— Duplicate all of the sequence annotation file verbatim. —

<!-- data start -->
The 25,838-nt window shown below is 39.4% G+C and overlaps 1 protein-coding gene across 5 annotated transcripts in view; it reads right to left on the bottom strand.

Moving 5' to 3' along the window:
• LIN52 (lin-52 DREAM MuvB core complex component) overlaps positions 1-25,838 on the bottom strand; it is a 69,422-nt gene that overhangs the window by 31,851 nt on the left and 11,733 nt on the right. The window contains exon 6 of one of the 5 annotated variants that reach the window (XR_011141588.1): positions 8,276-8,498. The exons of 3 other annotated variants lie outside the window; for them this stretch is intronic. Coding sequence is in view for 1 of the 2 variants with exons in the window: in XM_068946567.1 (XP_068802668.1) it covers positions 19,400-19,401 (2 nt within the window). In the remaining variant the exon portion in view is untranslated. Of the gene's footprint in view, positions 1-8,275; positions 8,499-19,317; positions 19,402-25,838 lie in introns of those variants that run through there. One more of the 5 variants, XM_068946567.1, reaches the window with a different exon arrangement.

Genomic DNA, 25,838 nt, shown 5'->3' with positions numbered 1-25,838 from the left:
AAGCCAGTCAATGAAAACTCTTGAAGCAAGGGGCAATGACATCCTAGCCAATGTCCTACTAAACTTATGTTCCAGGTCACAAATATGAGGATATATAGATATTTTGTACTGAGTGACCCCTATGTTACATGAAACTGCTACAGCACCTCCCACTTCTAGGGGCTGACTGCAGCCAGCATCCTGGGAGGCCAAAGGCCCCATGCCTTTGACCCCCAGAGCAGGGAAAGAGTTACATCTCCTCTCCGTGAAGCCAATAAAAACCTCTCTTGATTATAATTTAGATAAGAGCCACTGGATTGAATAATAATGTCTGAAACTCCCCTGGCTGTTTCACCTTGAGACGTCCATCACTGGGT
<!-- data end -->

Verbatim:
The 25,838-nt window shown below is 39.4% G+C and overlaps 1 protein-coding gene across 5 annotated transcripts in view; it reads right to left on the bottom strand.

Moving 5' to 3' along the window:
• LIN52 (lin-52 DREAM MuvB core complex component) overlaps positions 1-25,838 on the bottom strand; it is a 69,422-nt gene that overhangs the window by 31,851 nt on the left and 11,733 nt on the right. The window contains exon 6 of one of the 5 annotated variants that reach the window (XR_011141588.1): positions 8,276-8,498. The exons of 3 other annotated variants lie outside the window; for them this stretch is intronic. Coding sequence is in view for 1 of the 2 variants with exons in the window: in XM_068946567.1 (XP_068802668.1) it covers positions 19,400-19,401 (2 nt within the window). In the remaining variant the exon portion in view is untranslated. Of the gene's footprint in view, positions 1-8,275; positions 8,499-19,317; positions 19,402-25,838 lie in introns of those variants that run through there. One more of the 5 variants, XM_068946567.1, reaches the window with a different exon arrangement.

Genomic DNA, 25,838 nt, shown 5'->3' with positions numbered 1-25,838 from the left:
AAGCCAGTCAATGAAAACTCTTGAAGCAAGGGGCAATGACATCCTAGCCAATGTCCTACTAAACTTATGTTCCAGGTCACAAATATGAGGATATATAGATATTTTGTACTGAGTGACCCCTATGTTACATGAAACTGCTACAGCACCTCCCACTTCTAGGGGCTGACTGCAGCCAGCATCCTGGGAGGCCAAAGGCCCCATGCCTTTGACCCCCAGAGCAGGGAAAGAGTTACATCTCCTCTCCGTGAAGCCAATAAAAACCTCTCTTGATTATAATTTAGATAAGAGCCACTGGATTGAATAATAATGTCTGAAACTCCCCTGGCTGTTTCACCTTGAGACGTCCATCACTGGGT